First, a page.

- Full support for JSON Schema Draft 4 validation
- Single universal type - everything is a
Json, no type casting
- Single factory method, no new operators, just call
- Fast, hand-coded parsing
- Designed as a general purpose data structure for use in Java
- Parent pointers and
upmethod to traverse the JSON structure
- Concise methods to read (
Json.at), modify (
Json.add), duplicate (
Json.dup), merge (
- Methods for type-check (e.g.
Json.isString()) and access to underlying Java value (e.g.
- Method chaining
- Pluggable factory to build your own support for arbitrary Java<->Json mapping
- 1 Java file is the whole library with no external dependencies
Get in touch if you want to help!
- Traversal API, with pattern-matching
- JSON Schema supports for validation and template generation
It is in Maven central, so add this to your pom.xml if you are using Maven:
<groupId>org.sharegov</groupId> <artifactId>mjson</artifactId> <version>1.3</version>
You can also simply get the Json.java from the GitHub project and include it in your project. Or download a jar build from:Direct link to mjson-1.3.jar at Maven Central
This will walk you through all API methods by functional areas: A Tour of the API Wiki
To start using this library, you only need to glance at the example and method description on the Javadoc:
The library is called mjson for "minimal JSON". The source code is a single Java file (also included in the distribution jar). Some of it was ripped off from other projects and credit and licensing notices are included in the appropriate places. The license is Apache 2.0.
The goal of this library is to offer a simple API to work with JSON structures, directly, minimizing the burdens of Java's static typing and minimizing the programmer's typing (pun intended).
To do that, we emulate dynamic typing by unifying all the different JSON entities into a single type called Json. Different kinds of Json entities (primitives, arrays, objects, null) are implemented as sub-classes (privately nested) of Json, but they all share the exact same set of declared operations and to the outside world, there's only one type. Most mutating operations return this which allows for a method chaining. Constructing the correct concrete entities is done by factory methods, one of them called make which is a "do it all" constructor that takes any Java object and converts it into a Json. Warning: only primitives, arrays, collections and maps are supported by default. Handling Java bean mappings can be done by customizing the factory methods - there's an interface for that called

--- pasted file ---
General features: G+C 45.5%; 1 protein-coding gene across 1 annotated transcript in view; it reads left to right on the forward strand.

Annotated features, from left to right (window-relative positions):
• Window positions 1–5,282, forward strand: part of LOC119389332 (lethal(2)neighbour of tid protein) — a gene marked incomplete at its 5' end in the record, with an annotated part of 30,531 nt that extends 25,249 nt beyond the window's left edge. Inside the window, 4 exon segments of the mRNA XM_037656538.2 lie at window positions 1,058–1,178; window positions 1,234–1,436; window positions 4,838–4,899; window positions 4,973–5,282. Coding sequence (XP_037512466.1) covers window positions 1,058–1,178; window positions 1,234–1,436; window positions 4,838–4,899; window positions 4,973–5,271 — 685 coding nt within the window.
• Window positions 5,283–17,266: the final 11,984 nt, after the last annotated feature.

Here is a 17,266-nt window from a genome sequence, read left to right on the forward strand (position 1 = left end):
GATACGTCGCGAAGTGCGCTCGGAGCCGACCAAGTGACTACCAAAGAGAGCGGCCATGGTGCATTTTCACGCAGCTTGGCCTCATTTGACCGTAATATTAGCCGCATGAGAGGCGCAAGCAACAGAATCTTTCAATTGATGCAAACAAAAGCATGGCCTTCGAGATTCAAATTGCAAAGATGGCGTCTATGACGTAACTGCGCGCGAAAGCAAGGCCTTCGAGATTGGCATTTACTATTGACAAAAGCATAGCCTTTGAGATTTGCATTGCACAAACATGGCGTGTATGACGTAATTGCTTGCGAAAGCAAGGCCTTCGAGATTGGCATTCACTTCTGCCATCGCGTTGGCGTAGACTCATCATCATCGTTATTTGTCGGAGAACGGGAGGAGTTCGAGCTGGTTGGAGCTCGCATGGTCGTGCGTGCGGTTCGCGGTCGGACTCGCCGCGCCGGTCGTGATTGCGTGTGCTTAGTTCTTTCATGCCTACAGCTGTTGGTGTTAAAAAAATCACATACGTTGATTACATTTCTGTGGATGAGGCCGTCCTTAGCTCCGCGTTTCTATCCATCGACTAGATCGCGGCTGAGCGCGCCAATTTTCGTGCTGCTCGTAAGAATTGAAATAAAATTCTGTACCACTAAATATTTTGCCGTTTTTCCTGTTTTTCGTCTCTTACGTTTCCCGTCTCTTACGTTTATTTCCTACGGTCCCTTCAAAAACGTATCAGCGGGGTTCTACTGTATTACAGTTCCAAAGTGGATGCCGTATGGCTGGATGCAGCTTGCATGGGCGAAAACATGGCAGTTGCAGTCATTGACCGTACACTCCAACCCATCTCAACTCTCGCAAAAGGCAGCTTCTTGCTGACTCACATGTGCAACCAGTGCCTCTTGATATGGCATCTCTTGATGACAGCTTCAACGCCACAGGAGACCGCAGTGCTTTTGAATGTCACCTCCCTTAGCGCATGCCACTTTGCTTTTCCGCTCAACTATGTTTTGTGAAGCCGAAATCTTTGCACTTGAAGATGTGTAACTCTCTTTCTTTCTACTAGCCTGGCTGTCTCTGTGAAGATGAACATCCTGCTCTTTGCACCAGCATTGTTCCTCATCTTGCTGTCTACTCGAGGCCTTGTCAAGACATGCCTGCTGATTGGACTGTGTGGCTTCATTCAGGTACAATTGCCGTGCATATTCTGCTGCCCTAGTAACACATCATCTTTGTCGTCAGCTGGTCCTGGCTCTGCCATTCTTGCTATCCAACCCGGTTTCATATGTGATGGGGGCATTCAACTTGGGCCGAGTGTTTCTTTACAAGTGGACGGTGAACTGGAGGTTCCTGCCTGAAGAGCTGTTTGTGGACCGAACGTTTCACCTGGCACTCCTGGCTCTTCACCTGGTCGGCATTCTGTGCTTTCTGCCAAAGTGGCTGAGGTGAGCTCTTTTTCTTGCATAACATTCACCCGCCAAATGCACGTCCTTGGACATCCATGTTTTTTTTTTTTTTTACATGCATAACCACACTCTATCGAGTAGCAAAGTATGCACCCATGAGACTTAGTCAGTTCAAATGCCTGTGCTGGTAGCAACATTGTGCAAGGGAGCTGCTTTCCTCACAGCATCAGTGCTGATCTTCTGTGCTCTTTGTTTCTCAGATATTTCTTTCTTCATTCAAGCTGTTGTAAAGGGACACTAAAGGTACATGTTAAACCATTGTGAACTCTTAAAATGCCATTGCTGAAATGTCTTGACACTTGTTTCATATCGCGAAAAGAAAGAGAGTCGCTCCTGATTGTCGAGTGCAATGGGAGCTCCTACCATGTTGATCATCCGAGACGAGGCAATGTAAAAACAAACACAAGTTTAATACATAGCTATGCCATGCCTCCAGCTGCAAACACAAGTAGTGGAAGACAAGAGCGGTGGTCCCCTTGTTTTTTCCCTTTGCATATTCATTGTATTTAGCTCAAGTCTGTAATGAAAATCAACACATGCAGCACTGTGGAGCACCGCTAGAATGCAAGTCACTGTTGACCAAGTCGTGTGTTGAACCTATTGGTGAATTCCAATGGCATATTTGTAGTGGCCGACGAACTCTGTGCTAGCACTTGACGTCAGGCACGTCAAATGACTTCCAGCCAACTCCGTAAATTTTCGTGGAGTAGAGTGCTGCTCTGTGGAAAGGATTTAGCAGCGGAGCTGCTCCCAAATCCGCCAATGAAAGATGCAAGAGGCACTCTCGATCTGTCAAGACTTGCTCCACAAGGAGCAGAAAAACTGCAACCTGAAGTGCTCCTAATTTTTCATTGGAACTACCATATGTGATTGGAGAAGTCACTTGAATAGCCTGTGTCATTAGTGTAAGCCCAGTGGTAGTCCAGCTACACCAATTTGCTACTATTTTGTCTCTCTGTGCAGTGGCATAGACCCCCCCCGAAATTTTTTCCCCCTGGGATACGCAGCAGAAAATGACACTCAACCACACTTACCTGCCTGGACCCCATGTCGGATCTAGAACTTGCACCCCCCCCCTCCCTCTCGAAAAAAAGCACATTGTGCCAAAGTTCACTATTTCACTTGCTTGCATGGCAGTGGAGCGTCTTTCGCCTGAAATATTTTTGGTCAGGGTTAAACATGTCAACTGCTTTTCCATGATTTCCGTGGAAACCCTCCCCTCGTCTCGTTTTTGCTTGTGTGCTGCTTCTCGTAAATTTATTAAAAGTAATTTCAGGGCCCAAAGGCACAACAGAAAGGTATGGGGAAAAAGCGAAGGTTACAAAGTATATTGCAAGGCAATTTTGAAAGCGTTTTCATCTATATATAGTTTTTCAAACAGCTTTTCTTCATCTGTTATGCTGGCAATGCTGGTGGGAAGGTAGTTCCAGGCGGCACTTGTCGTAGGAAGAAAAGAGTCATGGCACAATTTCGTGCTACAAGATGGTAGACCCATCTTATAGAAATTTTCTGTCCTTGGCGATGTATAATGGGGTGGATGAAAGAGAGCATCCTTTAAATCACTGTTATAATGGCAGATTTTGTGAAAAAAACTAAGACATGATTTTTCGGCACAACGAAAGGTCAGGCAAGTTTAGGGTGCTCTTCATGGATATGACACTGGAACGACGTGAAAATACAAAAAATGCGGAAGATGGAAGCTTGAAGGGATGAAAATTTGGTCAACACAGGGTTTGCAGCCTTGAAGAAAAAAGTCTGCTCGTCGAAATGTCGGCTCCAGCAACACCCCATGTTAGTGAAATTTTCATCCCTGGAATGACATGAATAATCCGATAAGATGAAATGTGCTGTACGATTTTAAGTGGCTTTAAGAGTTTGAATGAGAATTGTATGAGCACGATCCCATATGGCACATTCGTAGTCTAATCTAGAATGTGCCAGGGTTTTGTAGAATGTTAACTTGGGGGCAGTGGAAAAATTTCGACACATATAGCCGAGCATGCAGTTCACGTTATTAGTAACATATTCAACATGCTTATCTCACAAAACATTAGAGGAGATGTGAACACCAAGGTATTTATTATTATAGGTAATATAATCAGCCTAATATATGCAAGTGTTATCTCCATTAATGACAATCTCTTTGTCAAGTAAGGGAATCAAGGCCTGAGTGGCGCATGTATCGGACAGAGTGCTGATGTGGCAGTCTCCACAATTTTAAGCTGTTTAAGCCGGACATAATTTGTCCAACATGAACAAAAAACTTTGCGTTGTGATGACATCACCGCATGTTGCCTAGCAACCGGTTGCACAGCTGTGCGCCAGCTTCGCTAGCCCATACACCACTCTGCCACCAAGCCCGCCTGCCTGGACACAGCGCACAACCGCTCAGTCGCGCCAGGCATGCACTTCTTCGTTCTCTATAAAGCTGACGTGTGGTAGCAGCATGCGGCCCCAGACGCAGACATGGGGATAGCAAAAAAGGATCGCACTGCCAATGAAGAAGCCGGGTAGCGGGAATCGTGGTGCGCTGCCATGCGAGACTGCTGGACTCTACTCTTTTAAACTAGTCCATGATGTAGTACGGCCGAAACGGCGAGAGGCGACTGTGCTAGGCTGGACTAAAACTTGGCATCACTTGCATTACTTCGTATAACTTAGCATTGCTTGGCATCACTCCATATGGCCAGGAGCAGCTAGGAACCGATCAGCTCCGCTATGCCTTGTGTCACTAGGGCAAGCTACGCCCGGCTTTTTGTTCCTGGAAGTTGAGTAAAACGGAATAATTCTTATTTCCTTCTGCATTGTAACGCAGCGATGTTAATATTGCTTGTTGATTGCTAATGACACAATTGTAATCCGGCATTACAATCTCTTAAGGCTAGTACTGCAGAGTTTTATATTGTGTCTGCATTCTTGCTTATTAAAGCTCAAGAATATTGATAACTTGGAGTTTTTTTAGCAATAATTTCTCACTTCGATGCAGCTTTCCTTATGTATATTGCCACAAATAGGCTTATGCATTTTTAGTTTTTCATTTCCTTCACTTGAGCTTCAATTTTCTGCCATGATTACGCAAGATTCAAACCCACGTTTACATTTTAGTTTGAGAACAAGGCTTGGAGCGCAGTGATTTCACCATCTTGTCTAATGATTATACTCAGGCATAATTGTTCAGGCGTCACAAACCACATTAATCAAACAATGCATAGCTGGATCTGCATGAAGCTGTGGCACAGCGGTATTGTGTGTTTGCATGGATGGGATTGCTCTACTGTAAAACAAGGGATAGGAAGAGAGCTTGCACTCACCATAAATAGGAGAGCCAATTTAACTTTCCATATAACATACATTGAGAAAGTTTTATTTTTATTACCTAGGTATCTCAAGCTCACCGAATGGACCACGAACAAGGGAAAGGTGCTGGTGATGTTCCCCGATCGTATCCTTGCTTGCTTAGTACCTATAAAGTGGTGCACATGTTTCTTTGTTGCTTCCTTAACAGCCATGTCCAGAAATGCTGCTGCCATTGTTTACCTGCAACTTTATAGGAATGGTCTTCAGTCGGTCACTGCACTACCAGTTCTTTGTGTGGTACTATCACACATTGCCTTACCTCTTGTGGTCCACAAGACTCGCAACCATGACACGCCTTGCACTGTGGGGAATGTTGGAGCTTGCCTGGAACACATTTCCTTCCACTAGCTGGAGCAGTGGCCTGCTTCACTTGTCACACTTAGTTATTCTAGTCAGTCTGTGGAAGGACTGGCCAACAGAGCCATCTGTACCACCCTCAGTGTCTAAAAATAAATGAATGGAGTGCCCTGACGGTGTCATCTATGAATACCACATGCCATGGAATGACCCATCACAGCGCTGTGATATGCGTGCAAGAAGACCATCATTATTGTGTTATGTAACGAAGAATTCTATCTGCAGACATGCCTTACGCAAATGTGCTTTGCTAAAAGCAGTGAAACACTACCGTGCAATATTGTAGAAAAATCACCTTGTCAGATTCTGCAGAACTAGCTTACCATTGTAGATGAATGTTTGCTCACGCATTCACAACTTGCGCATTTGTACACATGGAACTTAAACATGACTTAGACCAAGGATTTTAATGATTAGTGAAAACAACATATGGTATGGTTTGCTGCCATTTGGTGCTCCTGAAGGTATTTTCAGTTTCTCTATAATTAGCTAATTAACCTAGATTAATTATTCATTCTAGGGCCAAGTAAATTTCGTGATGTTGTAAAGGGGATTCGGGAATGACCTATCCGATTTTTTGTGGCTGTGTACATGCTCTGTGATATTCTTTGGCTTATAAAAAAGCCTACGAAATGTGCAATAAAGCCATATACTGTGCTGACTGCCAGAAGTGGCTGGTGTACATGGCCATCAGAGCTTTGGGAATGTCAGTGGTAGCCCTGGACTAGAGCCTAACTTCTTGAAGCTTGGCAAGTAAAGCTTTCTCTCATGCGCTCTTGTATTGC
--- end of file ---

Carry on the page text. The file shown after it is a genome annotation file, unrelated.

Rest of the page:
As a result of this strategy, coding involves no type casts, much fewer intermediary variables, much simpler navigation through a JSON structure, no new operator every time you want to add an element to a structure, no dealing with a multitude of concrete types. Overall, it makes life easier in the current era of JSON-based REST services, when implemented in Java that is.
In a sense, we are flipping the argument from the blog Dynamic Languages Are Static Languages and making use of the universal type idea in a static language. Java already has a universal type called Object, but it doesn't have many useful operations. Because the number of possible JSON concrete types is small and well-defined, taking the union of all their interfaces works well here. Whenever an operation doesn't make sense, it will throw an UnsupportedOperationException. But this is fine. We are dynamic, we can guarantee we are calling the right operation for the right concrete type. Otherwise, the tests would fail!
import mjson.Json; Json x = Json.object().set("name", "mjson") .set("version", "1.0") .set("cost", 0.0) .set("alias", Json.array("json", "minimal json")); x.at("name").asString(); // return mjson as a Java String x.at("alias").at(1); // returns "minimal json" as a Json instance x.at("alias").up().at("cost").asDouble(); // returns 0.0 String s = x.toString(); // get string representation x.equals(Json.read(s)); // parse back and compare => true
For more, read the Javadoc at the link above. No point in repeating it here.
We are at an official release of version 1.3 which incorporate JSON Schema validation. Suggestions for further enhancements are welcome! Besides some simple nice-to-haves, such as pretty printing or the ability to stream to an OutputStream, pre-packaged Java bean mappings might turn out to be justified after all. Also, jQuery style selectors and a richer set of manipulation operations. Lambdas in Java 8 certainly open interesting API possibilities. For now, we are keeping it simple. The main use case is if you don't have a Java object model for the structured data you want to work with, you don't want such a model, or you don't want it to be mapped exactly and faithfully as a JSON structure.